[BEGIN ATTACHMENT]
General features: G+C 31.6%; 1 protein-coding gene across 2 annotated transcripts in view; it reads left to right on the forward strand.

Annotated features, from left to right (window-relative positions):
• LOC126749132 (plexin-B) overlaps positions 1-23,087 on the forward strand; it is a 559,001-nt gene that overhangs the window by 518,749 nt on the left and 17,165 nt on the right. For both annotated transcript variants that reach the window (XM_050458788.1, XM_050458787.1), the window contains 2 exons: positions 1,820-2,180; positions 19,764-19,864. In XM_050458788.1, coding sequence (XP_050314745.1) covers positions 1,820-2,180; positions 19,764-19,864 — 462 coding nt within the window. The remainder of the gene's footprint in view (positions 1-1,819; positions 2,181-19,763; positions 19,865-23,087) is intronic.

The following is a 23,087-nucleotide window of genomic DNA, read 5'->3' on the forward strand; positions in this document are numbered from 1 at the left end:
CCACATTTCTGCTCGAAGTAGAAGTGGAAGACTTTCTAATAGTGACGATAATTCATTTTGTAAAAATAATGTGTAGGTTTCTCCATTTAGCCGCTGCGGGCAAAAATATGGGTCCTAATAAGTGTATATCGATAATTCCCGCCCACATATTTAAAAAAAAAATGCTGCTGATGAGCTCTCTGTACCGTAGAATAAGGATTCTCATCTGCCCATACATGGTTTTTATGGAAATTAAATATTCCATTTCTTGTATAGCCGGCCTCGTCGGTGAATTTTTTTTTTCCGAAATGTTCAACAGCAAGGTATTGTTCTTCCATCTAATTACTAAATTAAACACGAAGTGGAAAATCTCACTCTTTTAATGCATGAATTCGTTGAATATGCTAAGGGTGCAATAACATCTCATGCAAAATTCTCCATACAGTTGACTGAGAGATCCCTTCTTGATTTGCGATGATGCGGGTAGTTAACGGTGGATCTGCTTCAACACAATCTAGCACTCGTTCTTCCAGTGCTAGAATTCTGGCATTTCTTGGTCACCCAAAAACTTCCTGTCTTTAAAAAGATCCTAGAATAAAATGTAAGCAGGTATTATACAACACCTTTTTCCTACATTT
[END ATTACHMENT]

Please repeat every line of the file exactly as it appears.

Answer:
General features: G+C 31.6%; 1 protein-coding gene across 2 annotated transcripts in view; it reads left to right on the forward strand.

Annotated features, from left to right (window-relative positions):
• LOC126749132 (plexin-B) overlaps positions 1-23,087 on the forward strand; it is a 559,001-nt gene that overhangs the window by 518,749 nt on the left and 17,165 nt on the right. For both annotated transcript variants that reach the window (XM_050458788.1, XM_050458787.1), the window contains 2 exons: positions 1,820-2,180; positions 19,764-19,864. In XM_050458788.1, coding sequence (XP_050314745.1) covers positions 1,820-2,180; positions 19,764-19,864 — 462 coding nt within the window. The remainder of the gene's footprint in view (positions 1-1,819; positions 2,181-19,763; positions 19,865-23,087) is intronic.

The following is a 23,087-nucleotide window of genomic DNA, read 5'->3' on the forward strand; positions in this document are numbered from 1 at the left end:
CCACATTTCTGCTCGAAGTAGAAGTGGAAGACTTTCTAATAGTGACGATAATTCATTTTGTAAAAATAATGTGTAGGTTTCTCCATTTAGCCGCTGCGGGCAAAAATATGGGTCCTAATAAGTGTATATCGATAATTCCCGCCCACATATTTAAAAAAAAAATGCTGCTGATGAGCTCTCTGTACCGTAGAATAAGGATTCTCATCTGCCCATACATGGTTTTTATGGAAATTAAATATTCCATTTCTTGTATAGCCGGCCTCGTCGGTGAATTTTTTTTTTCCGAAATGTTCAACAGCAAGGTATTGTTCTTCCATCTAATTACTAAATTAAACACGAAGTGGAAAATCTCACTCTTTTAATGCATGAATTCGTTGAATATGCTAAGGGTGCAATAACATCTCATGCAAAATTCTCCATACAGTTGACTGAGAGATCCCTTCTTGATTTGCGATGATGCGGGTAGTTAACGGTGGATCTGCTTCAACACAATCTAGCACTCGTTCTTCCAGTGCTAGAATTCTGGCATTTCTTGGTCACCCAAAAACTTCCTGTCTTTAAAAAGATCCTAGAATAAAATGTAAGCAGGTATTATACAACACCTTTTTCCTACATTT